Leaving the 72nd Military Barracks After 10 Years

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MONROVIA, Montserrado – Residing in one of the 94 housing units at the 72nd Military Barracks in Paynesville is Jaemama B. Doblah, along with her ten nieces, three sisters, and two brothers.
Doblah and her aging mother, who barely walks, left Nimba for Monrovia in 2007 after the demise of her father and settled at the 72nd Military Barracks in search of a better life.
Her oldest sister did the same in the following months, along with her children. Together, they make up over 30 occupants residing in the two-bedroom unit at the military facility.
The family is among the hundreds of squatters at the barracks who have been given an ultimatum by the Ministry of National Defense to vacate the facility by May 1st.
Defense Minister Brownie Samukai has said that the barracks are the official residence of the Armed Forces of Liberia and it was time to take back the facility from squatters, many of whom had been living there for 20 years.
Due to the decision to evict residents from the military facility, Doblah’s oldest sister was out on this particular day in search of alternative accommodation while the older children were left home to pack some of their belongings in preparation for moving out.
Doblah herself had dropped out of school due to lack of support and now sells beef to sustain herself and her family. On weekdays, she gets up at 4 am so that she’s among the first five or ten persons at one of the several cow shops in the Paynesville Red Light Market.
There, she buys cow livers and tongues, which she sells as ‘sweet meat’ for L$10 (US$0.09) per piece.

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Jaemama B. Doblah preparing ‘Sweet Meat.’ Photo: Zeze Ballah

Doblah has been in the business for over five years and one of her nieces, now eight months pregnant, was seen helping her to prepare the meat while the younger children ran around playing.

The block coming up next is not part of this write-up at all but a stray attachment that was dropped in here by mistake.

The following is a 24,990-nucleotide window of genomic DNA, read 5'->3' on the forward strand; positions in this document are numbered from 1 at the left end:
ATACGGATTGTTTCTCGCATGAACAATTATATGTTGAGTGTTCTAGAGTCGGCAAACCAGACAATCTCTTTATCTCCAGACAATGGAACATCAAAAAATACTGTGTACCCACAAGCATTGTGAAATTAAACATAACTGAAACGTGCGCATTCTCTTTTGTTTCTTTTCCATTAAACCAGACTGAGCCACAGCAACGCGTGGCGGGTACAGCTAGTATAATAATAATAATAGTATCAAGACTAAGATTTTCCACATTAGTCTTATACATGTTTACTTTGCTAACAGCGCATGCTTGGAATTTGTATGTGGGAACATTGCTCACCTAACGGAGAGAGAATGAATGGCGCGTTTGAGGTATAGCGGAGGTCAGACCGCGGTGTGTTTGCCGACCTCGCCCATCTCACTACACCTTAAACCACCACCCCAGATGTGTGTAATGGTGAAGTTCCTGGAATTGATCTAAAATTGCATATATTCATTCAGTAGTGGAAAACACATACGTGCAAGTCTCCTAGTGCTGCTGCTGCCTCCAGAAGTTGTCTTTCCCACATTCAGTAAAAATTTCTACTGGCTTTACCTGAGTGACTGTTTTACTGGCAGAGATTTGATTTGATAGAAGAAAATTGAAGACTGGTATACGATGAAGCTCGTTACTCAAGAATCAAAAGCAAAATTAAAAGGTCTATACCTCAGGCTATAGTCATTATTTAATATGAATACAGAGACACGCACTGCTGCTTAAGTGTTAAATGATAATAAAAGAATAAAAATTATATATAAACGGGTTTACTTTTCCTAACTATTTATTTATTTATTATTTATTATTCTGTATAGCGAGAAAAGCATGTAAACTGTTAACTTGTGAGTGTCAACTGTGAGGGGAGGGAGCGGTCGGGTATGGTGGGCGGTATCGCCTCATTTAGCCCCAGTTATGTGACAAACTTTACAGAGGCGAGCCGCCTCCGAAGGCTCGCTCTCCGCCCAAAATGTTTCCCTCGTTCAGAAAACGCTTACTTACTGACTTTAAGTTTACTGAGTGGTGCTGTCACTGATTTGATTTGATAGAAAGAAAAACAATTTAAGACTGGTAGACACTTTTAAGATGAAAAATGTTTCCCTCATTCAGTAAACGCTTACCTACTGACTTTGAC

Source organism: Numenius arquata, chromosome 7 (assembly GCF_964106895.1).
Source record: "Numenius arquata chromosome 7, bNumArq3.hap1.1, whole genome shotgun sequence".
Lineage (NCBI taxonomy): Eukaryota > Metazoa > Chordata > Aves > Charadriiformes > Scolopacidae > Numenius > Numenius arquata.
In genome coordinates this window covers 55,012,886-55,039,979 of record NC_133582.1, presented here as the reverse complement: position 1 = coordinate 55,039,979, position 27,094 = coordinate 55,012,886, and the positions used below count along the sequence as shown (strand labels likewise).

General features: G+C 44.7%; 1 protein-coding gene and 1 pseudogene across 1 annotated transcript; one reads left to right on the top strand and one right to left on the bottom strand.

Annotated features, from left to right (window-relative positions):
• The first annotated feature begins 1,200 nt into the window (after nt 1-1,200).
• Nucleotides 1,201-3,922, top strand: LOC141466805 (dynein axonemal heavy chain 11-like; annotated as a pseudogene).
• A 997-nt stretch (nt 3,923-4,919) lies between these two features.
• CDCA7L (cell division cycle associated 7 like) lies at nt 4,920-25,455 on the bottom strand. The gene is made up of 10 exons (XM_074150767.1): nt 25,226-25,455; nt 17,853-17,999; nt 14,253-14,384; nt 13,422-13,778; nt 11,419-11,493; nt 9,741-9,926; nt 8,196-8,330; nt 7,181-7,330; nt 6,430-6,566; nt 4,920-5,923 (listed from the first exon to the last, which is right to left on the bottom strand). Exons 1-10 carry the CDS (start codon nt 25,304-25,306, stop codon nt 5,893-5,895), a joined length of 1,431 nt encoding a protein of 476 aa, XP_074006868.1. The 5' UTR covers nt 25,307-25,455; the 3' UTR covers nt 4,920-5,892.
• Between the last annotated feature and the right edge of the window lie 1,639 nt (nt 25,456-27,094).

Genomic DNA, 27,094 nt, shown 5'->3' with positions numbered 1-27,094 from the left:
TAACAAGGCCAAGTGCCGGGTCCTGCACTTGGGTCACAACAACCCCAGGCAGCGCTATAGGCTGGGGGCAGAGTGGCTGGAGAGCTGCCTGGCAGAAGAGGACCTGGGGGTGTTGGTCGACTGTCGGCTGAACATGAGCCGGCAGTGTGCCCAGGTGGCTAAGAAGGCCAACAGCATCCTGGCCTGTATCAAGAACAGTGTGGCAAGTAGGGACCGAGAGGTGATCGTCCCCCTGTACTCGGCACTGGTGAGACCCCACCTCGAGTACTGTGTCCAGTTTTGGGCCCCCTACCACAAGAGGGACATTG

Her two-bedroom unit has no ceiling and mosquitos and other insects roam freely in the house. However, despite the poor state of the home she lives in, Doblah would prefer to stay in the barracks.
The eviction will force her to lodge with a friend, something that will cause a temporary disruption to her business which is currently her only source of income.

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Doblah’s family prepares to leave the 72nd Military Barracks. Photo: Zeze Ballah

 

For now, the family has nowhere permanent to go and they are appealing to the Defense Ministry to extend the eviction period to 2018.

The Defense Ministry had already extended the deadline for eviction from April to May 1 but that may not have been enough time for Doblah and her family.
Samukai has said that this time, he is serious about retrieving the facility.

Zeze Ballah

Zeze made his journalism debut as a high school reporter at the LAMCO Area School System. In 2016, the Press Union of Liberia awarded Zeze with the Photojournalist of the Year award. He is also an Internews Health Journalism Fellow.

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